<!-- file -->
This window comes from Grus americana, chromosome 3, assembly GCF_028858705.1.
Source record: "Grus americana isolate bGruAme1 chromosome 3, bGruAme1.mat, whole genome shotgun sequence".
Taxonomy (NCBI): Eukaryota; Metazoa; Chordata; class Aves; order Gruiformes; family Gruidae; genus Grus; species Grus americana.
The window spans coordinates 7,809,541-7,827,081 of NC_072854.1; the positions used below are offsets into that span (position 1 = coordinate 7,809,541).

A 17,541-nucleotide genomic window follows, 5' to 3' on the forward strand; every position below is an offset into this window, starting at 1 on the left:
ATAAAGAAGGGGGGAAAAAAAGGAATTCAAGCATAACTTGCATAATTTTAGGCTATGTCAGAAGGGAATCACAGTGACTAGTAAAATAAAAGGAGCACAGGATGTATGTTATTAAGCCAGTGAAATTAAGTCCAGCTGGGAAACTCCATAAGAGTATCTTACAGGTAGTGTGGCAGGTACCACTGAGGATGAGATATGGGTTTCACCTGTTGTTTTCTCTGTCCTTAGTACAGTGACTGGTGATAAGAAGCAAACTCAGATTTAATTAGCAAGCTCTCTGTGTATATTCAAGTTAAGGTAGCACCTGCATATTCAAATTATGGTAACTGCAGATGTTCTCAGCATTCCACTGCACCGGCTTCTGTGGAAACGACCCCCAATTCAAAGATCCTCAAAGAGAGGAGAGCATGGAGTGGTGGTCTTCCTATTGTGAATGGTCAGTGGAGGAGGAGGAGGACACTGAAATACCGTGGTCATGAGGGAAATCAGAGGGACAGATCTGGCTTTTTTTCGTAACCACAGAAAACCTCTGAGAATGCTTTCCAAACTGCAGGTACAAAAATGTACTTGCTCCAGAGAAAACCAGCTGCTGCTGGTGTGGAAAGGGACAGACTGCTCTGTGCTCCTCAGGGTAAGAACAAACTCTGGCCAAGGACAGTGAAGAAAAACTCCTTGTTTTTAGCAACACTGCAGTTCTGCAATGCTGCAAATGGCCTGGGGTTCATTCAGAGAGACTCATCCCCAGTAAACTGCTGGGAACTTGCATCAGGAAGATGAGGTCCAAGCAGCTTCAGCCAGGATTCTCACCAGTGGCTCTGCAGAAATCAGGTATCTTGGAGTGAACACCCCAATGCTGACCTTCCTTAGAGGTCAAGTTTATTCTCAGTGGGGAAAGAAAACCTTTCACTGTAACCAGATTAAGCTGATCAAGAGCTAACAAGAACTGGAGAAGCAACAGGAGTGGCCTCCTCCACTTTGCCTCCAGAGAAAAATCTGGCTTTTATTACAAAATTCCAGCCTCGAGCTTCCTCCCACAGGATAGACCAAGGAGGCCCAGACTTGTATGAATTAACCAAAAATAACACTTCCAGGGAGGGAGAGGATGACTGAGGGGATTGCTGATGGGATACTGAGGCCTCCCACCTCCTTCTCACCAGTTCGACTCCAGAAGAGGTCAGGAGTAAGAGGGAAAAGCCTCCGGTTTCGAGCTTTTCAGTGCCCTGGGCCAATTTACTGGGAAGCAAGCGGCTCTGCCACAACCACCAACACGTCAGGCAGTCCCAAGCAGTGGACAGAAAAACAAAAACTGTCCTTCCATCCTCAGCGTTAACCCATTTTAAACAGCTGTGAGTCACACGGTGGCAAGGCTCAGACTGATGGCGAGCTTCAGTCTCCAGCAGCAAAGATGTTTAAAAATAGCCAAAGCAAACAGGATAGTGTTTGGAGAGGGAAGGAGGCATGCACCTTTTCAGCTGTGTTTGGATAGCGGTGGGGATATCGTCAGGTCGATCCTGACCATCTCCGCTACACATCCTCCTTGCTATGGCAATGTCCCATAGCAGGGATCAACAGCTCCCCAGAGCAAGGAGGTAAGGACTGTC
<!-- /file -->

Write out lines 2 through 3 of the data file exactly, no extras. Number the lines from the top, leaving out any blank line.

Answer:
Source record: "Grus americana isolate bGruAme1 chromosome 3, bGruAme1.mat, whole genome shotgun sequence".
Taxonomy (NCBI): Eukaryota; Metazoa; Chordata; class Aves; order Gruiformes; family Gruidae; genus Grus; species Grus americana.